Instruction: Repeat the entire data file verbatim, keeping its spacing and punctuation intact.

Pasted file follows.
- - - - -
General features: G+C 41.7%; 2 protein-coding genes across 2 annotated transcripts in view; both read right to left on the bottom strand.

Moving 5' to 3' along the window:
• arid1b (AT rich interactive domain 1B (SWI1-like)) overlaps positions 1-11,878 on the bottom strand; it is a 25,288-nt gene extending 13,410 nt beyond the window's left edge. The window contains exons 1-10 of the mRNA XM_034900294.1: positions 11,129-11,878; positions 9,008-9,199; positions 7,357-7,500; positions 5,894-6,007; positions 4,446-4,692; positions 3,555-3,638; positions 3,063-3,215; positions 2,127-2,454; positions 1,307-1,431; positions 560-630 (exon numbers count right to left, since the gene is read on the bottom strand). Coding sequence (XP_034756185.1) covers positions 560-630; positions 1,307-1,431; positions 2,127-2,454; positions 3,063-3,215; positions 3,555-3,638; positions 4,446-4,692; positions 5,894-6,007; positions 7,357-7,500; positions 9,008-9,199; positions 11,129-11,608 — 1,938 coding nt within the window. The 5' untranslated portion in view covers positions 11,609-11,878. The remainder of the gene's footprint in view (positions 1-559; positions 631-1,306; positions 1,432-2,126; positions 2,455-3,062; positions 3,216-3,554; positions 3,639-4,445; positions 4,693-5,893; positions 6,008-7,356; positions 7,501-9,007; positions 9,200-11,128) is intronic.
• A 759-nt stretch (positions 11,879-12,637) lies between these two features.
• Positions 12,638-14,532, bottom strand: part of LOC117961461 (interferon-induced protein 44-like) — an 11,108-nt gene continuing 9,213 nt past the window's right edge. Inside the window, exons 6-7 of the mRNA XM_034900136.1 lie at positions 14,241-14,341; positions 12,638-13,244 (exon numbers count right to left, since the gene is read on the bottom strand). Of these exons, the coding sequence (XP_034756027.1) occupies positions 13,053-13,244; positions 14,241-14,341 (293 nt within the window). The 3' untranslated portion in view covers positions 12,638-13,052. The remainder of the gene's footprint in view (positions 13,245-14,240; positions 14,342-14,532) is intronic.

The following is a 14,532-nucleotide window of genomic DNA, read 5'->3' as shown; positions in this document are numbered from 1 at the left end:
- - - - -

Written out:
General features: G+C 41.7%; 2 protein-coding genes across 2 annotated transcripts in view; both read right to left on the bottom strand.

Moving 5' to 3' along the window:
• arid1b (AT rich interactive domain 1B (SWI1-like)) overlaps positions 1-11,878 on the bottom strand; it is a 25,288-nt gene extending 13,410 nt beyond the window's left edge. The window contains exons 1-10 of the mRNA XM_034900294.1: positions 11,129-11,878; positions 9,008-9,199; positions 7,357-7,500; positions 5,894-6,007; positions 4,446-4,692; positions 3,555-3,638; positions 3,063-3,215; positions 2,127-2,454; positions 1,307-1,431; positions 560-630 (exon numbers count right to left, since the gene is read on the bottom strand). Coding sequence (XP_034756185.1) covers positions 560-630; positions 1,307-1,431; positions 2,127-2,454; positions 3,063-3,215; positions 3,555-3,638; positions 4,446-4,692; positions 5,894-6,007; positions 7,357-7,500; positions 9,008-9,199; positions 11,129-11,608 — 1,938 coding nt within the window. The 5' untranslated portion in view covers positions 11,609-11,878. The remainder of the gene's footprint in view (positions 1-559; positions 631-1,306; positions 1,432-2,126; positions 2,455-3,062; positions 3,216-3,554; positions 3,639-4,445; positions 4,693-5,893; positions 6,008-7,356; positions 7,501-9,007; positions 9,200-11,128) is intronic.
• A 759-nt stretch (positions 11,879-12,637) lies between these two features.
• Positions 12,638-14,532, bottom strand: part of LOC117961461 (interferon-induced protein 44-like) — an 11,108-nt gene continuing 9,213 nt past the window's right edge. Inside the window, exons 6-7 of the mRNA XM_034900136.1 lie at positions 14,241-14,341; positions 12,638-13,244 (exon numbers count right to left, since the gene is read on the bottom strand). Of these exons, the coding sequence (XP_034756027.1) occupies positions 13,053-13,244; positions 14,241-14,341 (293 nt within the window). The 3' untranslated portion in view covers positions 12,638-13,052. The remainder of the gene's footprint in view (positions 13,245-14,240; positions 14,342-14,532) is intronic.

The following is a 14,532-nucleotide window of genomic DNA, read 5'->3' as shown; positions in this document are numbered from 1 at the left end: